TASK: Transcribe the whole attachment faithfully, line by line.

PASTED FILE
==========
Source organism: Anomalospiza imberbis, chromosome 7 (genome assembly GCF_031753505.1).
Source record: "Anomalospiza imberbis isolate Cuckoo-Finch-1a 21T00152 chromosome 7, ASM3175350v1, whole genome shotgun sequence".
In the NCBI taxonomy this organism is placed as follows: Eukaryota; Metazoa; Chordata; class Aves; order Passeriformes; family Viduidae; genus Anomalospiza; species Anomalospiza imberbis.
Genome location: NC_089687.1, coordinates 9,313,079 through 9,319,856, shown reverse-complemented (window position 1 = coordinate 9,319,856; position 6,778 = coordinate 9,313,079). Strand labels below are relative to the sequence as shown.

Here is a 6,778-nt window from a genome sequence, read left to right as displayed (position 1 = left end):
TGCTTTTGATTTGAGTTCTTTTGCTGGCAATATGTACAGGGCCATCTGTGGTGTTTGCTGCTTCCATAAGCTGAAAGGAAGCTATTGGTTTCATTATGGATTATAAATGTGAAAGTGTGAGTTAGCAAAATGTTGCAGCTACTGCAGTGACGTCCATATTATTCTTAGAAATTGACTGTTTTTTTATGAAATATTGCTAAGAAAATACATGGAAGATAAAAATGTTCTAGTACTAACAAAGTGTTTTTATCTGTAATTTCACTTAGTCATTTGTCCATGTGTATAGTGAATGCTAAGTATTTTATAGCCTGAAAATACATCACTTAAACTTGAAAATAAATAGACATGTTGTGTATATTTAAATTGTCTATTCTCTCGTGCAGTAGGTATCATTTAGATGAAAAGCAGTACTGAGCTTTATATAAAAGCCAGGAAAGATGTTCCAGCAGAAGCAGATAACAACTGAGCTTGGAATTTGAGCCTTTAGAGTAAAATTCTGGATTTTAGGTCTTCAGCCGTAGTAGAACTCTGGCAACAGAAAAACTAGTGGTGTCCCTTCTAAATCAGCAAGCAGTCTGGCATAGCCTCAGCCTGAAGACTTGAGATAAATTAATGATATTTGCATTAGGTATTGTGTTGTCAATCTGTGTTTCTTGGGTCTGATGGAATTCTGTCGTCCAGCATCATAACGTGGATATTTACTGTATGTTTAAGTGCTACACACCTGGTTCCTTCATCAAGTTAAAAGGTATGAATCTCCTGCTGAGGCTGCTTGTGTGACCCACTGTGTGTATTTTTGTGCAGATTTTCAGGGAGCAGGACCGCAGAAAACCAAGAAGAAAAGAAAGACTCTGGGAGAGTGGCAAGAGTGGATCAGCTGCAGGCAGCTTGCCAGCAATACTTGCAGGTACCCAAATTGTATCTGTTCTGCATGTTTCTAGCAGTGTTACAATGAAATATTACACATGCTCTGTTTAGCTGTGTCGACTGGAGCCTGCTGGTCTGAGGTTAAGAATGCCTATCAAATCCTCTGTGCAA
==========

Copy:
Source organism: Anomalospiza imberbis, chromosome 7 (genome assembly GCF_031753505.1).
Source record: "Anomalospiza imberbis isolate Cuckoo-Finch-1a 21T00152 chromosome 7, ASM3175350v1, whole genome shotgun sequence".
In the NCBI taxonomy this organism is placed as follows: Eukaryota; Metazoa; Chordata; class Aves; order Passeriformes; family Viduidae; genus Anomalospiza; species Anomalospiza imberbis.
Genome location: NC_089687.1, coordinates 9,313,079 through 9,319,856, shown reverse-complemented (window position 1 = coordinate 9,319,856; position 6,778 = coordinate 9,313,079). Strand labels below are relative to the sequence as shown.

Here is a 6,778-nt window from a genome sequence, read left to right as displayed (position 1 = left end):
TGCTTTTGATTTGAGTTCTTTTGCTGGCAATATGTACAGGGCCATCTGTGGTGTTTGCTGCTTCCATAAGCTGAAAGGAAGCTATTGGTTTCATTATGGATTATAAATGTGAAAGTGTGAGTTAGCAAAATGTTGCAGCTACTGCAGTGACGTCCATATTATTCTTAGAAATTGACTGTTTTTTTATGAAATATTGCTAAGAAAATACATGGAAGATAAAAATGTTCTAGTACTAACAAAGTGTTTTTATCTGTAATTTCACTTAGTCATTTGTCCATGTGTATAGTGAATGCTAAGTATTTTATAGCCTGAAAATACATCACTTAAACTTGAAAATAAATAGACATGTTGTGTATATTTAAATTGTCTATTCTCTCGTGCAGTAGGTATCATTTAGATGAAAAGCAGTACTGAGCTTTATATAAAAGCCAGGAAAGATGTTCCAGCAGAAGCAGATAACAACTGAGCTTGGAATTTGAGCCTTTAGAGTAAAATTCTGGATTTTAGGTCTTCAGCCGTAGTAGAACTCTGGCAACAGAAAAACTAGTGGTGTCCCTTCTAAATCAGCAAGCAGTCTGGCATAGCCTCAGCCTGAAGACTTGAGATAAATTAATGATATTTGCATTAGGTATTGTGTTGTCAATCTGTGTTTCTTGGGTCTGATGGAATTCTGTCGTCCAGCATCATAACGTGGATATTTACTGTATGTTTAAGTGCTACACACCTGGTTCCTTCATCAAGTTAAAAGGTATGAATCTCCTGCTGAGGCTGCTTGTGTGACCCACTGTGTGTATTTTTGTGCAGATTTTCAGGGAGCAGGACCGCAGAAAACCAAGAAGAAAAGAAAGACTCTGGGAGAGTGGCAAGAGTGGATCAGCTGCAGGCAGCTTGCCAGCAATACTTGCAGGTACCCAAATTGTATCTGTTCTGCATGTTTCTAGCAGTGTTACAATGAAATATTACACATGCTCTGTTTAGCTGTGTCGACTGGAGCCTGCTGGTCTGAGGTTAAGAATGCCTATCAAATCCTCTGTGCAA